Brewington should have known her son was injured because his siblings, Jack Nash, then 10 years old, and Jessica Nash, then 12 years old, recognized the boy was running funny, turning colors, breathing funny and couldn’t keep food down.
Testimony showed Jones had thrown up in several rooms of the house during the weekend.
“A 12-year-old girl could see and Nicole Brewington, a woman in her 30s, couldn’t see it,” Pollock said. “They told their mother. They told their mother what was going on in that house. What was Nicole Brewington’s response? Nothing.”
The Nash children had just returned home with their mother the weekend Jones died. They had remained with an aunt to complete the school year. Brewington had lost custody of her children when they were found with Scott when he was accused of making an undercover drug deal. She regained custody in early April and moved to Cape Coral.
A recording of a hearing in which Brewington regained custody shows she understood a plan put into place to help her keep her children. Brewington was told Scott could not be with the children, not be a caretaker for them and not live with her.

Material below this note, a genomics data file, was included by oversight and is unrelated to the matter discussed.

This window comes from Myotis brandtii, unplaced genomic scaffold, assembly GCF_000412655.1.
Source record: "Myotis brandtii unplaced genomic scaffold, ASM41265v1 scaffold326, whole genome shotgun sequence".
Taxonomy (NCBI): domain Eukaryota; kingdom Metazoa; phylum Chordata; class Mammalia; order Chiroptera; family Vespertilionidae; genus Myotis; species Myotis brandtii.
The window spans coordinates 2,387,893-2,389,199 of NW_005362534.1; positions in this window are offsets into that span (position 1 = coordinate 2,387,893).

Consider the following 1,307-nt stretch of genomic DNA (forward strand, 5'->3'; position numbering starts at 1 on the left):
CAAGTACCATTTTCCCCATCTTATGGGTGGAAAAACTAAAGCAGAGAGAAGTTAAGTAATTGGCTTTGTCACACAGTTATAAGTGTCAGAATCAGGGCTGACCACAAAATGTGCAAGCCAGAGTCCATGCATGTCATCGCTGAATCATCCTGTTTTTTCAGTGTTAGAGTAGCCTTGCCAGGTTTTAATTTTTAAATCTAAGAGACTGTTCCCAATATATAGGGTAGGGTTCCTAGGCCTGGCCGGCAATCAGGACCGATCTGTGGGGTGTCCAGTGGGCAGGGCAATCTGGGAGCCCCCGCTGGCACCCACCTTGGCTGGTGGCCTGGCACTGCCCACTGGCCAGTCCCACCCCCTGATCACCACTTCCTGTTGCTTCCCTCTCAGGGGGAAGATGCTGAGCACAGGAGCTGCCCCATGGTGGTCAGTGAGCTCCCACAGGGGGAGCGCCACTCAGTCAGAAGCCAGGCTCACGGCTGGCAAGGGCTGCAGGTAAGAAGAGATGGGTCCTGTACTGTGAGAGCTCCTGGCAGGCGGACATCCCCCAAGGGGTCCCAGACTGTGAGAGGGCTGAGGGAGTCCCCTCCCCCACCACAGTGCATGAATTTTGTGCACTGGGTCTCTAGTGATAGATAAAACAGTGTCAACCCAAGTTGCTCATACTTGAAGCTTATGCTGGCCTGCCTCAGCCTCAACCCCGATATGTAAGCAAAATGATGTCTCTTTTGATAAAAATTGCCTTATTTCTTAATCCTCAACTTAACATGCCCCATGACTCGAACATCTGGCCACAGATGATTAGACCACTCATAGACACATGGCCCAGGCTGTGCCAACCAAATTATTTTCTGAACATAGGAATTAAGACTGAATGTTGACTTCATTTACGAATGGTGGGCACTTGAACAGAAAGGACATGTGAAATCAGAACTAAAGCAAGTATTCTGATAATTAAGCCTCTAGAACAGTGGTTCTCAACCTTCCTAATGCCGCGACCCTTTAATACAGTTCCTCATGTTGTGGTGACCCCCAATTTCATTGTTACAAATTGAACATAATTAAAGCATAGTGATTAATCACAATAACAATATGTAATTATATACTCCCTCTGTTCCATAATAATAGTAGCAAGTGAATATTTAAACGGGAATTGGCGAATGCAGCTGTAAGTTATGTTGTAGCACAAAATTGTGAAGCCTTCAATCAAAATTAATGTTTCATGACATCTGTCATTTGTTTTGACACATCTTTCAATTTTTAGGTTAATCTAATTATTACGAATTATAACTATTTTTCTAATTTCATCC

Miller brought out in closing that Scott was never charged with a crime relating to the drugs, to which Pollock immediately objected. Steinbeck ruled the jurors should disregard those statements.
A search of court and jail records show no drug charges against Scott.
Pollock told the jury there was no way the mother could not have known her son was injured or beaten.
“Every one was there, everyone heard what was” occurring, she said. “All of the signs were there that Zahid was dying; that Zahid needed emergency care.”
Miller attempted to show that Brewington was a battered woman, scared to stand up against Scott. However Steinbeck disallowed any testimony of battered women’s syndrome to be heard by the jury.
In closing Miller said Scott controlled Brewington and would not allow her near Jones during that fateful weekend.